John F. Fullerton, III, Member of the Firm in the Employment, Labor & Workforce Management practice, in the firm’s New York office, was quoted in Law360, in “The Top 5 Employment Cases of 2017,” by Vin Gurrieri. (Read the full version – subscription required.)

Following is an excerpt:

In the last year of his presidency, President Barack Obama and then-Labor Secretary Thomas Perez finalized an expansion of the Fair Labor Standards Act’s overtime exemptions for executive, administrative and professional, or EAP, workers — a rule that was designed to boost wages for millions of white collar professionals.

The rule would have doubled the minimum salary required to qualify for the exemption from $23,660 annually to just over $47,476 per year. It also increased the overtime eligibility threshold for highly compensated workers from $100,000 to about $134,000 and created an index for future increases.

But the regulation came under harsh fire almost immediately. Texas, Nevada and 19 other states quickly filed suit challenging the rule, and their case was consolidated with a similar lawsuit lodged by various business groups.

After first blocking the rule from taking effect in November 2016, U.S. District Judge Amos Mazzant invalidated the rule in its entirety in August, saying in part that the salary level set by the DOL was so high that it flouted Congress’ intention that the overtime exemption apply to employees who perform “bona fide executive, administrative or professional capacity” duties.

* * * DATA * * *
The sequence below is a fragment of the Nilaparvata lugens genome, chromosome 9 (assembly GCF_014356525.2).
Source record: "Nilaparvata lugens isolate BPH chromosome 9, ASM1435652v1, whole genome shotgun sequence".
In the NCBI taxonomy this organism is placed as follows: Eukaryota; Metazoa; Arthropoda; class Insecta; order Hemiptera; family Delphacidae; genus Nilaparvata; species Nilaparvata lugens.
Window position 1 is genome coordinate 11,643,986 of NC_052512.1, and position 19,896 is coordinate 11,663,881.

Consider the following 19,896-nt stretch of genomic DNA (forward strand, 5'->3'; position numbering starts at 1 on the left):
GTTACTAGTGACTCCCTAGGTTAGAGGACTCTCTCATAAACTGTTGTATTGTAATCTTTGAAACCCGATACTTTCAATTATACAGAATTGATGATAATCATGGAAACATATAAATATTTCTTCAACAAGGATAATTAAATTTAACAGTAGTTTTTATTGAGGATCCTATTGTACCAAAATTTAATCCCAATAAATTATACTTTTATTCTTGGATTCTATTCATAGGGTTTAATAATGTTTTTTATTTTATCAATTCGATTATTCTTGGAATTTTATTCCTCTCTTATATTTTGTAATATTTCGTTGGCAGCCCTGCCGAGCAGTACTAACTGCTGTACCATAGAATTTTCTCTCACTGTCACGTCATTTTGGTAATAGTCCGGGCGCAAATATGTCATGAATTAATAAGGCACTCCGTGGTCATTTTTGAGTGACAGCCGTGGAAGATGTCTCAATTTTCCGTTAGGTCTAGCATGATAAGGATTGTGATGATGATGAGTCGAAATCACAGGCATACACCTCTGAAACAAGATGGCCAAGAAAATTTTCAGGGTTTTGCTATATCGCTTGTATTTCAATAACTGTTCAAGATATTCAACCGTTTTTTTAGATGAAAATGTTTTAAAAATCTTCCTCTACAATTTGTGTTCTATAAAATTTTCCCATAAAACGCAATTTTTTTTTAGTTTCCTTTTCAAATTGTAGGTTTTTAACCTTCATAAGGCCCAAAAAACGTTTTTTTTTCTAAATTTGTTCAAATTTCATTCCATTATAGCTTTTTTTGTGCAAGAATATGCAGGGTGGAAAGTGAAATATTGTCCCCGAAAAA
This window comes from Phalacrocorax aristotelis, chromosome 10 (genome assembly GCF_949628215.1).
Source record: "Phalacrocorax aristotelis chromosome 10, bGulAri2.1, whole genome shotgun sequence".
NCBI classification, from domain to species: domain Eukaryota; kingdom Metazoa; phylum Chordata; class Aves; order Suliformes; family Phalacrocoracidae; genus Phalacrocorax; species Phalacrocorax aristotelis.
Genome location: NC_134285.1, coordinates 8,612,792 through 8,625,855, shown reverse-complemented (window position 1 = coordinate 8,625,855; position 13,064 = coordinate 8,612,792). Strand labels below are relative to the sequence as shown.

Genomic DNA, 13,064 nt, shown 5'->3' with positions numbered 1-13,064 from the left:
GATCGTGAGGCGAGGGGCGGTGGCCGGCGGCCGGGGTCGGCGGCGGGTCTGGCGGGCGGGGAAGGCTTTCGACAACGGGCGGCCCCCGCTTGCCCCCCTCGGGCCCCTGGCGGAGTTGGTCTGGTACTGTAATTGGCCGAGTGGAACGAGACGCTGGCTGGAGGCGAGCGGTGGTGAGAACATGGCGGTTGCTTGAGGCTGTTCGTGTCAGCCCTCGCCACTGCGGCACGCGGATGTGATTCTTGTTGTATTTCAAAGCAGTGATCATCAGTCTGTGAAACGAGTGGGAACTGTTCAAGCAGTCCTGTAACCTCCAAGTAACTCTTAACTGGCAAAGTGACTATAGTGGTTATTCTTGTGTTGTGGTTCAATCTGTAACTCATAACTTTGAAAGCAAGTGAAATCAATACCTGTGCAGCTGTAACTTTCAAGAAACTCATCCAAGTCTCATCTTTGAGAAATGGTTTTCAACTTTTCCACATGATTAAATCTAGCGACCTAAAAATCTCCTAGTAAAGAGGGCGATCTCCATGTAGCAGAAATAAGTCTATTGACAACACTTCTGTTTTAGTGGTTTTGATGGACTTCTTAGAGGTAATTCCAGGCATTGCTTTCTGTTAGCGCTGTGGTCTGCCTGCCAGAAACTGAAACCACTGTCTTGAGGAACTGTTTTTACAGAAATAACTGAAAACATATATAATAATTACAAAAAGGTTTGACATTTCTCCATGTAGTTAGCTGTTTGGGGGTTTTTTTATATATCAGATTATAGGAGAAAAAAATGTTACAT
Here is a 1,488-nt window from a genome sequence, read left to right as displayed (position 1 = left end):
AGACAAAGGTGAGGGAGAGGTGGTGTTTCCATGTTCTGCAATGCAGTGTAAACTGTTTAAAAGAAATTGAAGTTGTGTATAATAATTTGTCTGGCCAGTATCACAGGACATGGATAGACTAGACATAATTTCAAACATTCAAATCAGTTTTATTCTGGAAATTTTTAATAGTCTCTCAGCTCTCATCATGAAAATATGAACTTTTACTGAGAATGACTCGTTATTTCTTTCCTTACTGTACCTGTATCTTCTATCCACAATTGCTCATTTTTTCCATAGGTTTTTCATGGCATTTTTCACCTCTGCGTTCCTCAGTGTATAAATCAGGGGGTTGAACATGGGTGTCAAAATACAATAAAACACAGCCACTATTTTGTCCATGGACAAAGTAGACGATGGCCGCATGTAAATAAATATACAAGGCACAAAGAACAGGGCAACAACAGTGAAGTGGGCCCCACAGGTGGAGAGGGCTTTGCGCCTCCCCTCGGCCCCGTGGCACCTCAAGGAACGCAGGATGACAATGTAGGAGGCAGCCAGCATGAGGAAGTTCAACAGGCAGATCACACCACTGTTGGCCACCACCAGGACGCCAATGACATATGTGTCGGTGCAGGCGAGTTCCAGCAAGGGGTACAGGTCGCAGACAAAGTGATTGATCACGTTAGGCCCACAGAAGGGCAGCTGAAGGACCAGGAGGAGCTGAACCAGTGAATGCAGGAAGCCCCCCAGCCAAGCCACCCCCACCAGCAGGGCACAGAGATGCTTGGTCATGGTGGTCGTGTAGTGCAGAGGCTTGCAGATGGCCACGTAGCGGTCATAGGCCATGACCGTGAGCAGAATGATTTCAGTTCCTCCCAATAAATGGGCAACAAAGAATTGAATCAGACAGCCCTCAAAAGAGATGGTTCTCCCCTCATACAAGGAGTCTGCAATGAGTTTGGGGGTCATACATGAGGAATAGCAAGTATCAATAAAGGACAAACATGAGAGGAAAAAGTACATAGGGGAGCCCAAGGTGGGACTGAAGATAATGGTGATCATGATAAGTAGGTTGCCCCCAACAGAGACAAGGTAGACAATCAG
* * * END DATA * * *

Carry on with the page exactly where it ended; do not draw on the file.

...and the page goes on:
By setting the salary level where it did, the DOL effectively eliminated the so-called duties test for determining which workers are eligible for the EAP exemption, which it lacked the authority to do, the judge said.

“This time last year, some employers had already started implementing changes [based on the rule],” said John Fullerton of Epstein Becker Green PC. “It’s a huge relief for employers not to have to worry about those changes — at least for the time being.”

The case is State of Nevada et al. v. U.S. Department of Labor et al., case number 4:16-cv-00731, in the U.S. District Court for the Eastern District of Texas.

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